Biden Puts a $10M Bounty on Foreign Hackers

Regulators in Germany are poised to block one of the world’s biggest porn sites, according to a report from our colleagues at WIRED UK. The country imposed age verification checks for adult sites recently, which some have yet to implement. The blocking would have to be carried out by ISPs and mobile data providers, who may attempt to fight the orders in court if it comes to that.

A more aggressive form of internet censorship has played out this week in Cuba, as authorities disrupted access to major social media and messaging platforms like Facebook and WhatsApp in the face of ongoing civil unrest. Like Iran, China, and other oppressive regimes, Cuba has centralized control over the internet, which means it can block specific sites or wholesale access as it pleases. It’s an increasingly common technique, enabled by the ongoing balkanization of the internet.

As businesses around the world grappled with an ongoing ransomware catastrophe, we took a look at how hackers have increasingly turned to IT management software to pull off large-scale attacks. Zero-days remain popular as well, including for Russia’s Cozy Bear, which used one to target iPhones in a recently discovered campaign. And good old fashioned catfishing remains in style as well, particularly for Iran, which Facebook (once again) caught trying to trick targets in high-value industries with fake accounts. The good news is that Biden has a cybersecurity all-star team in place. The trickier part is figuring out how they can all work together.

Good-guy hackers had a productive week as well, demonstrating how they could fool a third-party webcam into letting them bypass Windows Hello’s facial recognition. Microsoft has addressed the issue. And WhatsApp has addressed a long-running frustration for its users, finally enabling multi-device use without having to route everything through your phone.

Don’t forget to set aside a little time this weekend to make sure your web searches are private and secure.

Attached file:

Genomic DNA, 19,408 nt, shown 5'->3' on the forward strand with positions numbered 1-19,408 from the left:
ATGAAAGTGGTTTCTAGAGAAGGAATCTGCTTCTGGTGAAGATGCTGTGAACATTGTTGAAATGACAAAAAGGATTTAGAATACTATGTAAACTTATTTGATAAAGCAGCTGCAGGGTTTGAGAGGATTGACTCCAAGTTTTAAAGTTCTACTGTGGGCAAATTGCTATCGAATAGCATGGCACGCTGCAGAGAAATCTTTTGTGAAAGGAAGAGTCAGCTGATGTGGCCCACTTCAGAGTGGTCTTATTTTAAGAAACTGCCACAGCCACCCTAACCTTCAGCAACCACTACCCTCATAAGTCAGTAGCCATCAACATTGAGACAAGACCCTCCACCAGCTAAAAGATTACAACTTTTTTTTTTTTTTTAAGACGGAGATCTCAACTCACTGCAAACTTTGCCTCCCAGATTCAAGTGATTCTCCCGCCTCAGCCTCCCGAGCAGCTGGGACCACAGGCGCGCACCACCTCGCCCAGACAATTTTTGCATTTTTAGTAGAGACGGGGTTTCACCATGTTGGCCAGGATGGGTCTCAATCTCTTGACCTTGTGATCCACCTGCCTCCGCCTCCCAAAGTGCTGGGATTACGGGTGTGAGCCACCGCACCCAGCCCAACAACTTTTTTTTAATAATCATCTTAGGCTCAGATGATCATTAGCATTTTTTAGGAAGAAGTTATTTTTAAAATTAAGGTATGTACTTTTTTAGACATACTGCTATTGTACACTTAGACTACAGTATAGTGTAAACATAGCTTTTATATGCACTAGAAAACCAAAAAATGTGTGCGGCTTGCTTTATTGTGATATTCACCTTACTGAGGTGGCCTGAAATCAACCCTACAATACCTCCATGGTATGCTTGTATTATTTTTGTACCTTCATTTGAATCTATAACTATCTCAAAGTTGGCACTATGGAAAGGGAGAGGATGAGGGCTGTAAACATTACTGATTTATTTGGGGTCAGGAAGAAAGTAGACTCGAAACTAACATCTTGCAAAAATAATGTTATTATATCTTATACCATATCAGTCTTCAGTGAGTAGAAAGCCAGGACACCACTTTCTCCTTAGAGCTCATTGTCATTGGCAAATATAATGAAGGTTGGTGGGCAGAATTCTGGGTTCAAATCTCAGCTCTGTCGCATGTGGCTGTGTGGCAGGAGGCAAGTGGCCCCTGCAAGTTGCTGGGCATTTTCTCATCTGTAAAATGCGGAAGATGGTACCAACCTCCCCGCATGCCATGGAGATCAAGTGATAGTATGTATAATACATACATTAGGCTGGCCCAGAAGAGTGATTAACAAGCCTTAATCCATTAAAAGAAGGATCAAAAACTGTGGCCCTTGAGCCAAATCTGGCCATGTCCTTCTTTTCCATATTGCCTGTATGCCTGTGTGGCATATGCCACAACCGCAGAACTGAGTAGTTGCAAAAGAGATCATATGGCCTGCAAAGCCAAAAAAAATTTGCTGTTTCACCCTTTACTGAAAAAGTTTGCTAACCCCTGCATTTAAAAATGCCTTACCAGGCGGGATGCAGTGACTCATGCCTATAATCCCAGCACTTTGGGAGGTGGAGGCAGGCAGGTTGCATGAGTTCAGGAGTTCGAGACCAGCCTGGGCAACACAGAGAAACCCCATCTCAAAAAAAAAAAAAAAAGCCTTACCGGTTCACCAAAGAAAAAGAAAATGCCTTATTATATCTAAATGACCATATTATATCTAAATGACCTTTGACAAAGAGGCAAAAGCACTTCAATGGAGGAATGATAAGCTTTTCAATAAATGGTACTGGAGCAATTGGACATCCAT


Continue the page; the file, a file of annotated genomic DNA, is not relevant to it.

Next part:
And there’s more. Each week we round up all the security news WIRED didn’t cover in depth. Click on the headlines to read the full stories, and stay safe out there.

There’s no simple solution to the global ransomware scourge. But the Biden administration has at least taken some proactive steps, including a new reward that offers up to $10 million in exchange for info about criminal hackers targeting US infrastructure. The Justice Department will set up a system for reporting tips on the dark web, and indicated that it was open to paying out informants with cryptocurrency.

Last week, REvil managed to lock up over 1,000 businesses in a ransomware campaign of historic propoprtions. This week, the group’s operations went offline. There are a few possibilities here. The Justice Department may have seized REvil’s servers, or Russia may have finally done a little enforcement. (OK, probably not that.) The most likely scenario, though, may be that REvil simply packed it up in the face of unwelcome scrutiny. Don’t expect them to be gone forever, though; these groups often just rebrand and reemerge once the pressure has died down. In the meantime, though, victims are left without a way to pay the ransom and get their systems back.

We talked about the balkanization of the internet earlier, and China’s Great Firewall is the most prominent example. Researchers this week shed new light on just how extensive the company’s blocking is. Not only does it deny access to around 311,000 domains out of 534 million tested, around 41,000 of those appear to have been blocked by accident. Around 1,800 of the censored sites are among the top 100,000 most-visited sites on the web.

The University of Toronto’s Citizen Lab this week released a report, in conjunction with a Microsoft investigation, indicating that spyware from a company known as Candiru has been used to target at least 100 activists, journalists, dissidents, and politicians across 10 countries. It’s a troubling confirmation that surveillance software from shadowy companies is increasingly used by authoritarian regimes to quash dissent. 


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